Does not seem fair nor right no matter how you spin it.

        1. Stephen Douglas

           

           

          “And today’s workers expect to retire at age 66, according to a new Gallup poll.”

           

          And…

           

          “Put it all together and, in the state’s three largest public pension systems, the average worker retires at about age 60, the Legislative Analyst said.”

           

          Ergo…

           

          “a 6-year end of career paid vacation that the private sector workin’ stiff does not get.”

          ——————————————-

          Ho Lee Crap. Are you kidding me?

           

          If you don’t read the newspaper, you’re uninformed. If you read the newspaper, you’re misinformed.

           

          I can’t really blame Teri Sforza for the statement: “And today’s workers expect to retire at age 66, according to a new Gallup poll.”

           

          1). I don’t know if she was intentionally misleading

          2). The statement is technically correct. True-ish, as far as it goes.

          3). The “rest of the story”…one more time:

           

          http://www.gallup.com/poll/16375/retirement-age-expectations-realities.aspx

           

          The key word is “expectations” people expect to retire at 66, but polls asking retired people at what age they actually did retire say 60. Although actual retirement age has increased in the last few years.

           

          May be public workers …should… earn more than the private sector. May be they are just plain smarter.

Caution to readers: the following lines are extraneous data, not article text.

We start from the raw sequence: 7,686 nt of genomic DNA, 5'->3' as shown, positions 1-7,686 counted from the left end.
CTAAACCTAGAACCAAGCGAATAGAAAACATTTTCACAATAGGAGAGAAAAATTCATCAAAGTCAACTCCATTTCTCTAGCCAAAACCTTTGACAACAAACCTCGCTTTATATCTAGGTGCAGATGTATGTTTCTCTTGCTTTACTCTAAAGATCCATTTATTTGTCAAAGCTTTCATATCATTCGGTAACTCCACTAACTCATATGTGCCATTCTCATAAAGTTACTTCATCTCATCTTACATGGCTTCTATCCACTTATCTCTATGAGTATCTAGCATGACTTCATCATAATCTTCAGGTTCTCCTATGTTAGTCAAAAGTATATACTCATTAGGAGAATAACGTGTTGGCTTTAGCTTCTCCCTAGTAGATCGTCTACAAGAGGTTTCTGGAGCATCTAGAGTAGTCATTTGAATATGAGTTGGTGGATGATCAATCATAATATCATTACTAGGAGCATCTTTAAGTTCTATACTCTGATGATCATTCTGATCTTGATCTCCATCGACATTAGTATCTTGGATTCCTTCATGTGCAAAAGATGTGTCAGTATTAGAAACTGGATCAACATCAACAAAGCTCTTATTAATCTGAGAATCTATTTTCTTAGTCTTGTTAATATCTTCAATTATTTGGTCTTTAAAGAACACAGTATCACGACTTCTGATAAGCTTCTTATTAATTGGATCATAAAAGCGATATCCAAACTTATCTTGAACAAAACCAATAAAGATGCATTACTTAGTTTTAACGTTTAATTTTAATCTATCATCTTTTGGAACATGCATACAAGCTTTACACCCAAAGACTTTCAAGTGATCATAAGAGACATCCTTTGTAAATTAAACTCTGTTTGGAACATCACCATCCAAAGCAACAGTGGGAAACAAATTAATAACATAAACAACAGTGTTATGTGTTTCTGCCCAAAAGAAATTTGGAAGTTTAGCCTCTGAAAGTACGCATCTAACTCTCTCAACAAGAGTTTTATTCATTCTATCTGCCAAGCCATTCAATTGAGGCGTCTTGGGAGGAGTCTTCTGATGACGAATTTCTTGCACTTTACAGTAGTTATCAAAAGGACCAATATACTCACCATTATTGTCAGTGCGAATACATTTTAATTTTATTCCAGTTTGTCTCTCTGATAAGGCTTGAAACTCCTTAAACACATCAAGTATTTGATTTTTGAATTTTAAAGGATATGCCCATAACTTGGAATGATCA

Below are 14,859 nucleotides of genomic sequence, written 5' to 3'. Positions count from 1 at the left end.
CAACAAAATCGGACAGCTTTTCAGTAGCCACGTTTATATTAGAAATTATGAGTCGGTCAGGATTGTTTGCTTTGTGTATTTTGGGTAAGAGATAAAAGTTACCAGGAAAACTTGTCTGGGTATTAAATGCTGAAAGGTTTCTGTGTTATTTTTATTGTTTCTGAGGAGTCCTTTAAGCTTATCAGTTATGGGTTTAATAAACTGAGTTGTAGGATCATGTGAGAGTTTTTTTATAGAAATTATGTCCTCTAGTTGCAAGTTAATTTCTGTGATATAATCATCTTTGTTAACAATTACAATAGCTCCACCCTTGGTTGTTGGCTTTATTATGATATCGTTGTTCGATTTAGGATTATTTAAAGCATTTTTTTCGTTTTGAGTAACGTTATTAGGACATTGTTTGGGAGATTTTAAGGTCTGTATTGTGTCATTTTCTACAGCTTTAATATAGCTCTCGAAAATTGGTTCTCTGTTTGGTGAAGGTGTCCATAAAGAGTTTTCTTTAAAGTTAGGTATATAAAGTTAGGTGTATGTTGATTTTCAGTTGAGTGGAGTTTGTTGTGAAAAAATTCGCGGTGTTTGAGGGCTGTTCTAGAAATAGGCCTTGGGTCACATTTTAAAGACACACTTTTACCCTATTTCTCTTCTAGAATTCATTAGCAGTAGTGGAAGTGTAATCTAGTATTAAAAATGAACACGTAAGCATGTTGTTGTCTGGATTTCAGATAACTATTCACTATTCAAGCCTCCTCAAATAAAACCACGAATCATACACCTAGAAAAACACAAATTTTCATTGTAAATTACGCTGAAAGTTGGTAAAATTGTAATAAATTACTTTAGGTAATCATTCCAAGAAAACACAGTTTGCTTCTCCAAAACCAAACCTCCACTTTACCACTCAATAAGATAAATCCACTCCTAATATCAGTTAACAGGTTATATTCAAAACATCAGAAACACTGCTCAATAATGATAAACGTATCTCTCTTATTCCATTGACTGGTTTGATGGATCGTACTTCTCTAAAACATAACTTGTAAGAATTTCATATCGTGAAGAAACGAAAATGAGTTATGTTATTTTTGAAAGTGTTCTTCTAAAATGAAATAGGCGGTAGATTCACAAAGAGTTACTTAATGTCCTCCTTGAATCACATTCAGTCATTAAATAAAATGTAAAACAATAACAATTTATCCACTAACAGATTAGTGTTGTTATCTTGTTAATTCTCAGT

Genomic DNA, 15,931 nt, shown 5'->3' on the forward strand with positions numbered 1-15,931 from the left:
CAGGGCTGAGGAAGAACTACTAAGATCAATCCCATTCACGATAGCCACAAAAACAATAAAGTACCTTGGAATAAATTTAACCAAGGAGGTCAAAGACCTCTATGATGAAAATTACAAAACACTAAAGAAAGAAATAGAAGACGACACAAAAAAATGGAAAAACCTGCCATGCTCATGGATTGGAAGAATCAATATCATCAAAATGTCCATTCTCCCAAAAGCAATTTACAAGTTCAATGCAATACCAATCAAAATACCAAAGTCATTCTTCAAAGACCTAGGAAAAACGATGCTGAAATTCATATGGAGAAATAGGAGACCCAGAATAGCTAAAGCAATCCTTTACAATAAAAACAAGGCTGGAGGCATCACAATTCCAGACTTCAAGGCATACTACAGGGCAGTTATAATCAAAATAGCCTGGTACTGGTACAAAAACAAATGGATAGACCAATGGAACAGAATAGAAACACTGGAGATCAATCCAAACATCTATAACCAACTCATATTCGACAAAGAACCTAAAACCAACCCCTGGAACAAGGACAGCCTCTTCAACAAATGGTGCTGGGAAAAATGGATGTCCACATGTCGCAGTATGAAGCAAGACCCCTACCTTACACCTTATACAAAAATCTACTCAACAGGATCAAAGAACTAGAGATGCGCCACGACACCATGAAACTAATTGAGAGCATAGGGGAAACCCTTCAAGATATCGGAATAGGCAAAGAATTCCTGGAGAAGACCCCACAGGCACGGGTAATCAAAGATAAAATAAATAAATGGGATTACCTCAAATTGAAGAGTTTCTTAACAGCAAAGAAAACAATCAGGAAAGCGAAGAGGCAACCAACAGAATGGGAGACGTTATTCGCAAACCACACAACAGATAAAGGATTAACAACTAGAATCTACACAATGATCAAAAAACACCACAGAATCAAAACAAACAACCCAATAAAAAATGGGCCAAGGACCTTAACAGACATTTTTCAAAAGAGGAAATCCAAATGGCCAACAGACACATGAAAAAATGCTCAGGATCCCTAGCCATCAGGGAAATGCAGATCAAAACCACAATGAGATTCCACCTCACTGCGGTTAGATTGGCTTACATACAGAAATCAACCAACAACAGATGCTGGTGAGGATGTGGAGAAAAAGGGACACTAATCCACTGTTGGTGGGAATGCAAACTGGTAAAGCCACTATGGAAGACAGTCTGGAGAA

Say good night, Gracie.

           

           

        2. South of Davis

          Jeff wrote:

          > Oh.. and if they don’t take that management leave they can

          > get paid in cash for it.    Now sick leave.  They get 12 days of

          > paid sick leave.  And paid holidays… they get 14.5 of those.

          Any idea if the people working for the City of Davis can still get paid cash for the healthcare they don’t use added to paychecks (if a spouse has a family health plan at work) or if workers in the city of Davis can cash out vacation or unused leave before retirement (a cousin recently retired from the SFPD at 53 and got a check for just under $250K for his “unused vacation”)…

  13. Jim Frame

    I didn’t read everything posted above in detail — some I read, some I skimmed — but there are a couple of items I didn’t see addressed:

    1.  Looking at national averages, or even state averages, doesn’t do much for a rational analysis of the Davis budget.  My sense is that Davis has historically (not sure about new hires now) paid a very high level of salary and benefits compared with the regional private sector, going back at least 10 years.

    2.  I don’t dispute the contention that a DB plan can provide a higher level of benefits for the investment, but one significant problem, at least locally, is that changes in the annual percentage benefit and retirement age are effectively off-budget and therefore not transparent to the taxpayers.  That makes them tempting targets for politicians looking to curry favor with employee bargaining units, and it’s what got us in trouble in the early 2000s.